Chevrolet Equinox vs. Honda CR-V

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Automotive Editor

Justin Cupler has specialized as an automotive writer since 2009, and has seen himself published in multiple websites and online magazines. In addition to contributing to CarsDirect, Justin also works as editor in chief for a large performance car online publication. His specialty lays in the high-performance realm, but has a deep love and understanding for all things automotive. Prior to being an automotive writer, he was an automotive technician and manager for six years, but spent the majority of his younger life tinkering with classic muscle cars.

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, Automotive Editor - February 5, 2018

The Honda CR-V has long been a dominant force in the compact crossover realm, and its 2017 redesign made it even better. Many crossovers have attempted to challenge the CR-V’s position atop the segment. While some have come close, none have been able to unseat it.

Enter the all-new Chevrolet Equinox, which is smaller, lighter, nimbler, and more fuel efficient than ever before. Can this revamped American crossover roll in and take over the slot as top dog in this segment? Continue reading to find out.

See a side-by-side comparison of the CR-V & Equinox »

What the Equinox Gets Right

With a starting price of $24,575 (destination fees included), the Equinox is $550 cheaper than the base CR-V. While this isn’t a big difference, any gap in pricing is huge in this highly competitive segment. At this lower price point, the Equinox is very well equipped too, boasting Apple CarPlay and Android Auto, a seven-inch touchscreen, 4G LTE wifi connectivity, 17-inch wheels, and active noise cancellation as standard features.

While the base Equinox’s 1.5-liter engine lacks the horsepower of the CR-V’s base 2.4-liter, its 203 pound-feet of torque bests the CR-V’s base unit by 23 lb-ft. What’s more, this pulling power is available from lower in the rev band, making it more accessible. Moving up the range, the Equinox pulls away from the CR-V with an optional 2.0-liter turbocharged engine with 252 hp and a 1.6-liter diesel with 137 hp and 240 lb-ft of torque. This torquey diesel is thrifty too, as it’s rated up to 32 miles per gallon combined.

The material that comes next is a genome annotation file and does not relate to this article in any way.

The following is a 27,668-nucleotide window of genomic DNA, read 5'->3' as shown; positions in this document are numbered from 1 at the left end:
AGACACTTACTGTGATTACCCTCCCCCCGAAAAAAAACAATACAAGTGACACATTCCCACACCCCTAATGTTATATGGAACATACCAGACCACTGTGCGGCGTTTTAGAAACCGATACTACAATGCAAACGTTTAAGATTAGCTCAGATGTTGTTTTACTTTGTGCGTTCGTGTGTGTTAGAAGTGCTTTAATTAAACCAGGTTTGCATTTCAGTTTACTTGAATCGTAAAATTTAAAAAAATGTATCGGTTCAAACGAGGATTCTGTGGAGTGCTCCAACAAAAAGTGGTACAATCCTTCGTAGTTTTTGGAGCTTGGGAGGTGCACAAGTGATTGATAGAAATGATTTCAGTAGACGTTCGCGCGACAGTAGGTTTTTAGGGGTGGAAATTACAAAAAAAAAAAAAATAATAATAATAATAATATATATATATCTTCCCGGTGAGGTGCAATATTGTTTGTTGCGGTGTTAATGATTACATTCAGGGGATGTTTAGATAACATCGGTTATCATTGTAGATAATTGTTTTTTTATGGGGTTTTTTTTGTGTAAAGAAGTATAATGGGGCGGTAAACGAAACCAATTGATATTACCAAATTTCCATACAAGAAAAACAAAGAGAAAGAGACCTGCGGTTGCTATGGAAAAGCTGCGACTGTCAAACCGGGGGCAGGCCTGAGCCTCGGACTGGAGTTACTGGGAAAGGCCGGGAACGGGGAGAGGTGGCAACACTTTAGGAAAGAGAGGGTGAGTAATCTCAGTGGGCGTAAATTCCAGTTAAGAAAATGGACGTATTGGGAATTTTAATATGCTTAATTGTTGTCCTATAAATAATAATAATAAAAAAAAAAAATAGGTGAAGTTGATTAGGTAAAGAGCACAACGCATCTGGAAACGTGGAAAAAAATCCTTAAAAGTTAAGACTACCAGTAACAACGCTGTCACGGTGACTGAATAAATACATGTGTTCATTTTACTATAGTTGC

What the CR-V Gets Right

The base CR-V’s cabin may not have all the gadgets and gizmos the base Equinox has, but it lacks the Chevy's cheap plastics. Additionally, the CR-V’s interior is roomier in virtually every important measurement. This is particularly true in cargo room, as the CR-V boasts an extra 9.3 cubic feet with the rear seats up and an extra 12.3 cubes with the seats folded.

All the extra room inside the CR-V translates into a more comfortable ride for all occupants. The seats are wider, there is more room to move around, and fitting three adults in the rear seat is not a chore like it is in the Chevy. On top of being more spacious, the CR-V’s build quality makes it feel like a more upscale vehicle – this is amplified as you move up in trim level.

Safety is another feather in the CR-V’s cap, as its standard automatic emergency braking and top-level crash test ratings make it an IIHS Top Safety Pick. The Equinox, on the other hand, makes buyers pay extra for automatic emergency braking (and the best active safety systems are limited to the range-topping models), and the IIHS has yet to complete its crash tests.

Going With a Base Model? Pick the Equinox

The base-level Equinox is a great buy. Its standard turbocharged engine is potent, and its array of standard features easily beat the CR-V LX.

Verdict: Honda CR-V

Once you get out of that base level, though, the CR-V quickly pulls away, thanks to its roomier cabin, larger cargo area, more premium feel, and more comfortable seating.

Take a closer look at the Honda CR-V »

Take a closer look at the Chevrolet Equinox »

Side-by-side comparison of features, pricing, photos and more!

, Automotive Editor

Justin Cupler has specialized as an automotive writer since 2009, and has seen himself published in multiple websites and online magazines. In addition to contributing to CarsDirect, Justin also works as editor in chief for a large performance car online publication. His specialty lays in the high-performance realm, but has a deep love and understanding for all things automotive. Prior to being an automotive writer, he was an automotive technician and manager for six years, but spent the majority of his younger life tinkering with classic muscle cars.

Follow On: Google+ | Website